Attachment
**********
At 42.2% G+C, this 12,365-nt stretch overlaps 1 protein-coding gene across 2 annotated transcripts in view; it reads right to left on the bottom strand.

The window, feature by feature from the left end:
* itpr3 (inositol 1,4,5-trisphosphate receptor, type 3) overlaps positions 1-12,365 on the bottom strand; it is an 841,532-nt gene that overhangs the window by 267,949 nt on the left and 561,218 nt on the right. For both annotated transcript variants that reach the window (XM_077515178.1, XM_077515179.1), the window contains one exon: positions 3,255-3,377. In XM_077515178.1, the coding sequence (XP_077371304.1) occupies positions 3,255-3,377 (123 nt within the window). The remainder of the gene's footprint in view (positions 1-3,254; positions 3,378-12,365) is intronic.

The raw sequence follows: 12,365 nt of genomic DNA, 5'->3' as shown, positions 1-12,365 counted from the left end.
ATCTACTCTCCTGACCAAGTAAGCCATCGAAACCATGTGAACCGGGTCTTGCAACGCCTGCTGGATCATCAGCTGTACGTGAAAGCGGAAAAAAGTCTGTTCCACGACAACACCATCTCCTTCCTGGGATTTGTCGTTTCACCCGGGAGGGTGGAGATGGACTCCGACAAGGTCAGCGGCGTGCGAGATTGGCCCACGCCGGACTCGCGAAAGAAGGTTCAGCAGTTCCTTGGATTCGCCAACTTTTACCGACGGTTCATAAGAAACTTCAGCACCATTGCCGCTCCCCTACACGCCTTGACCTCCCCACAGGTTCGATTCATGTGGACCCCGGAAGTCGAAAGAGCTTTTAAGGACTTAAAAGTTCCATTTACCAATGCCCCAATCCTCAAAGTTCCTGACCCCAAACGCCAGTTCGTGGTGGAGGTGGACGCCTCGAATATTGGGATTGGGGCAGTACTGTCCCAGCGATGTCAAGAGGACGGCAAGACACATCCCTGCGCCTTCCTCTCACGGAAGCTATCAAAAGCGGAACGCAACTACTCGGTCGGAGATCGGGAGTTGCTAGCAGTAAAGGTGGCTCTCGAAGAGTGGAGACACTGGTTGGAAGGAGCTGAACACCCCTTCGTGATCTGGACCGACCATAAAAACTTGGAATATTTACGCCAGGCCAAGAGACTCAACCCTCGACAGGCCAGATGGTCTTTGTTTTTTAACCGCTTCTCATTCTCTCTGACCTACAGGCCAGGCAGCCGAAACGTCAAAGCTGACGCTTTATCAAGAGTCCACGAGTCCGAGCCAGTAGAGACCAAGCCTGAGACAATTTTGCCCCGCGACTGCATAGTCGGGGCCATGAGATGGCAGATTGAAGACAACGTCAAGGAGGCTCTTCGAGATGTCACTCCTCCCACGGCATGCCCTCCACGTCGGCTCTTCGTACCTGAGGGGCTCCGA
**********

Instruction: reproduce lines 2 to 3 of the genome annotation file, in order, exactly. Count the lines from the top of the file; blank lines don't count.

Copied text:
The window, feature by feature from the left end:
* itpr3 (inositol 1,4,5-trisphosphate receptor, type 3) overlaps positions 1-12,365 on the bottom strand; it is an 841,532-nt gene that overhangs the window by 267,949 nt on the left and 561,218 nt on the right. For both annotated transcript variants that reach the window (XM_077515178.1, XM_077515179.1), the window contains one exon: positions 3,255-3,377. In XM_077515178.1, the coding sequence (XP_077371304.1) occupies positions 3,255-3,377 (123 nt within the window). The remainder of the gene's footprint in view (positions 1-3,254; positions 3,378-12,365) is intronic.